#EAU15 - Hot Topic Lecture: Chemotherapy in hormone-sensitive patients - Session Highlights

MADRID, SPAIN (UroToday.com) - In this talk, Dr. Christopher Sweeney reviewed the CHAARTED trial and discussed its results in comparison to the similar GETUG-15 trial performed in France. The CHAARTED trial compared the use of docetaxel in addition to androgen deprivation therapy (ADT) to ADT alone in patients with hormone-sensitive prostate cancer.

The rationale for the use of chemotherapy in addition to ADT came from the observation that patients with high metastatic burden have poorer outcomes with ADT alone when compared to those with low disease burden. One initial difficulty with the CHAARTED trial was establishing a definition for what constituted “high-volume disease.” Ultimately using a combination of previous classifications, the authors of the trial defined “high-volume disease” as any visceral metastases and/or 4 or more bone metastases, with at least one outside of the pelvis/vertebrae. He noted that at the start of the CHAARTED trial only patients with high-volume disease were recruited.

eauDr. Sweeney then outlined the trial design. Patients in the docetaxel + ADT arm received 6 cycles of chemotherapy only. Only 6 cycles were used as this is the standard amount given for most solid tumors and it was felt that more doses would increase toxicity without adding benefit. Patients were stratified in each arm by age, extent of metastatic disease, ECOG performance status, and receipt of complete androgen blockade, prior ADT, and agents preventing skeletal-related events. The primary endpoint of the study was overall survival, with secondary endpoints including time to progressive disease, rates of PSA < 0.2ng/ml, and patient quality of life.

The study accrued 790 men between July 2006 and November 2012. The median age for the cohort was 64 years, the majority of patients were Caucasian, and the vast majority had an ECOG performance status of 0-1. Two-thirds of the patients in both arms had high-volume disease which Dr. Sweeney pointed out is a product of the bias of the type of patient that is typically referred to medical oncology in the hormone-naïve setting.

The trial found that use of docetaxel with ADT resulted in a significant improvement in overall survival. Median overall survival for the ADT + docetaxel arm was 57.6 months compared to 44 months for the ADT alone arm. The bulk of this survival difference was attributable to the high-volume disease patients. When analyzed separately, high-volume disease patients demonstrated a 17-month improvement in overall survival with ADT + docetaxel (49 mo. vs 32 mo. with ADT alone). In men with low-volume metastatic disease, the median survival for each arm has not been reached and more time is needed before any conclusions about the efficacy of the addition of docetaxel to ADT in this setting can be made.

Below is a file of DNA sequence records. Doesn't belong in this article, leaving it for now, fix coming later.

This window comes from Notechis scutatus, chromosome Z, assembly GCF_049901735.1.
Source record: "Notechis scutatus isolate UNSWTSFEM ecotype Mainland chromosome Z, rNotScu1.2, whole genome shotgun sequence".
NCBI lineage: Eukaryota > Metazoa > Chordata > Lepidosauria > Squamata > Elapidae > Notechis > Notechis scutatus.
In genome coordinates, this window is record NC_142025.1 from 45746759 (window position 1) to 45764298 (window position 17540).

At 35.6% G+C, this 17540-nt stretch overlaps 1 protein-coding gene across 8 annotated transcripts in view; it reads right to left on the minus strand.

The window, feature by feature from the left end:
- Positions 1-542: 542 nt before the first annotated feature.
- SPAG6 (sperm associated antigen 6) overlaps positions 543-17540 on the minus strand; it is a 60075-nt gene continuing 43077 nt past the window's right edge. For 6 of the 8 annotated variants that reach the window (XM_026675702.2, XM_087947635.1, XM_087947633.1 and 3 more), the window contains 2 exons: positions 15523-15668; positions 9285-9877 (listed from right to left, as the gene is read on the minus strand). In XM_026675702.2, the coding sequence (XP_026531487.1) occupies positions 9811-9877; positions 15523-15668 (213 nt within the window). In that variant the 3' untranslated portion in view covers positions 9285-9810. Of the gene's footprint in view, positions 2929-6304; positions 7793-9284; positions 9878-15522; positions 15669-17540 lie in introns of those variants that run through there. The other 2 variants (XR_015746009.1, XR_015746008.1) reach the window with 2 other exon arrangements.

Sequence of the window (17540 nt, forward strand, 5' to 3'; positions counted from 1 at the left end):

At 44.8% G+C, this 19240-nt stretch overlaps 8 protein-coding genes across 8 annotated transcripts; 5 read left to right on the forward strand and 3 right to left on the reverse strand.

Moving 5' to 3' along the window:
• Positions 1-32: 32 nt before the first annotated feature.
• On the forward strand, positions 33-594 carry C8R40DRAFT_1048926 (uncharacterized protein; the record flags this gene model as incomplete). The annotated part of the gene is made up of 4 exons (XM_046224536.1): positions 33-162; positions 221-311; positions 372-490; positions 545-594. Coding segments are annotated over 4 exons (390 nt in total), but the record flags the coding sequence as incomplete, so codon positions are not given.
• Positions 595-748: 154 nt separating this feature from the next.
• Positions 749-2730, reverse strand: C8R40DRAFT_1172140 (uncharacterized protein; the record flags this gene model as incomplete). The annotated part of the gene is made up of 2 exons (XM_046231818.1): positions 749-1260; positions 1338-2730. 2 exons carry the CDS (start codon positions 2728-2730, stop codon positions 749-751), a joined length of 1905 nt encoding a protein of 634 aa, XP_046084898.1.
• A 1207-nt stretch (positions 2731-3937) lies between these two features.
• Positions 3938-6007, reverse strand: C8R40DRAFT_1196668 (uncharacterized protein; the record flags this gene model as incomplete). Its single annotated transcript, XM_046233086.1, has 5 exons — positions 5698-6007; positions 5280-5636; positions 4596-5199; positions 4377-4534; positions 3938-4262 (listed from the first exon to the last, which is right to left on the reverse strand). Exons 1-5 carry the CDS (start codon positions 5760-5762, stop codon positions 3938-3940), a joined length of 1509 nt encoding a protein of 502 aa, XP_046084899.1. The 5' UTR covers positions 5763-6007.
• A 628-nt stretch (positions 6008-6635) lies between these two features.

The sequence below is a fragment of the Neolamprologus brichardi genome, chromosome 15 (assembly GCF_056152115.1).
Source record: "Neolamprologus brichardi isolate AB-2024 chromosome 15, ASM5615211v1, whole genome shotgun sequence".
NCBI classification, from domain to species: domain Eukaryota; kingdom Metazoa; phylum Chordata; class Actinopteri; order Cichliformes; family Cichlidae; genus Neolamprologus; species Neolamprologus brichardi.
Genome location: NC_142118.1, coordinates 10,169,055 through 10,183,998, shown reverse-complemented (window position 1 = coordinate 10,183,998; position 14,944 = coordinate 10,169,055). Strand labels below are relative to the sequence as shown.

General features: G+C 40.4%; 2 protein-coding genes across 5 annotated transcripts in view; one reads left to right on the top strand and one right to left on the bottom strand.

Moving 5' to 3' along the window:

With regards to secondary endpoints, significantly more patients in the ADT + docetaxel arm had a PSA < 0.2ng/ml at 6 and 12 months, and median time to castration-resistant prostate cancer (CRPC) and progression was prolonged. After progression, 75% of patients in the ADT-only arm received late docetaxel. The remainder received abiraterone, enzalutamide, or cabazitaxel.

Dr. Sweeney noted that 87.5% of patients were able to complete all 6 cycles of docetaxel, and 74% of patients did so without dose modifications. Toxicities included allergic reactions (3%), neuropathy (2%), diarrhea (1%), and fatigue (4%). Febrile neutropenia occurred in 6%. There was one death attributable to docetaxel.

Dr. Sweeney then focused on comparing the CHAARTED trial to the GETUG-15 trial. GETUG-15 was performed in France, and looked at the same two experimental arms as the CHAARTED trial. GETUG-15 in contrast, however, failed to demonstrate a difference in survival between the two arms. Dr. Sweeney pointed out that there were many similarities between the 2 trials including median overall survival of the 2 arms (ADT + docetaxel 58 mo. vs 61 mo. in CHAARTED and GETUG-15, respectively; ADT alone 44 mo. vs. 46 mo). Median age was similar, as was performance status distribution. Dr. Sweeney noted that differences between the 2 trials included fewer patients accrued in GETUG-15 (385 vs. 790 in CHAARTED), and more chemotherapy administered in GETUG-15 (8 cycles vs. 6 in CHAARTED).

While the initial report of GETUG-15 was a negative result, an updated analysis of GETUG-15 was presented at this year’s ASCU GU Symposium with longer follow up. Using the “high-volume disease” definition utilized in CHAARTED, improved survival was seen within the ADT + docetaxel arm with longer follow up (HR 0.8). This was not statistically significant but some separation of the survival curves could be seen. Dr. Sweeney stated that the differences in the trial results may be a product of the time period in which the studies were accrued. GETUG-15 accrual occurred earlier and thus there were fewer treatment options available for patients once they progressed to CRPC. Patients in the ADT + docetaxel arm received a significantly higher number of life-prolonging treatments in the CHAARTED trial compared to GETUG-15 which could help to account for a larger divergence of the survival curves in the CHAARTED trial.

Presented by Christopher Sweeney, MBBS at the 30th Annual European Association of Urology (EAU) Congress - March 20 - 24, 2015 - IFEMA - Feria de Madrid - Madrid, Spain

Dana-Farber Cancer Institute, Boston, MA USA

Reported by Timothy Ito, MD, medical writer for UroToday.com

 

 

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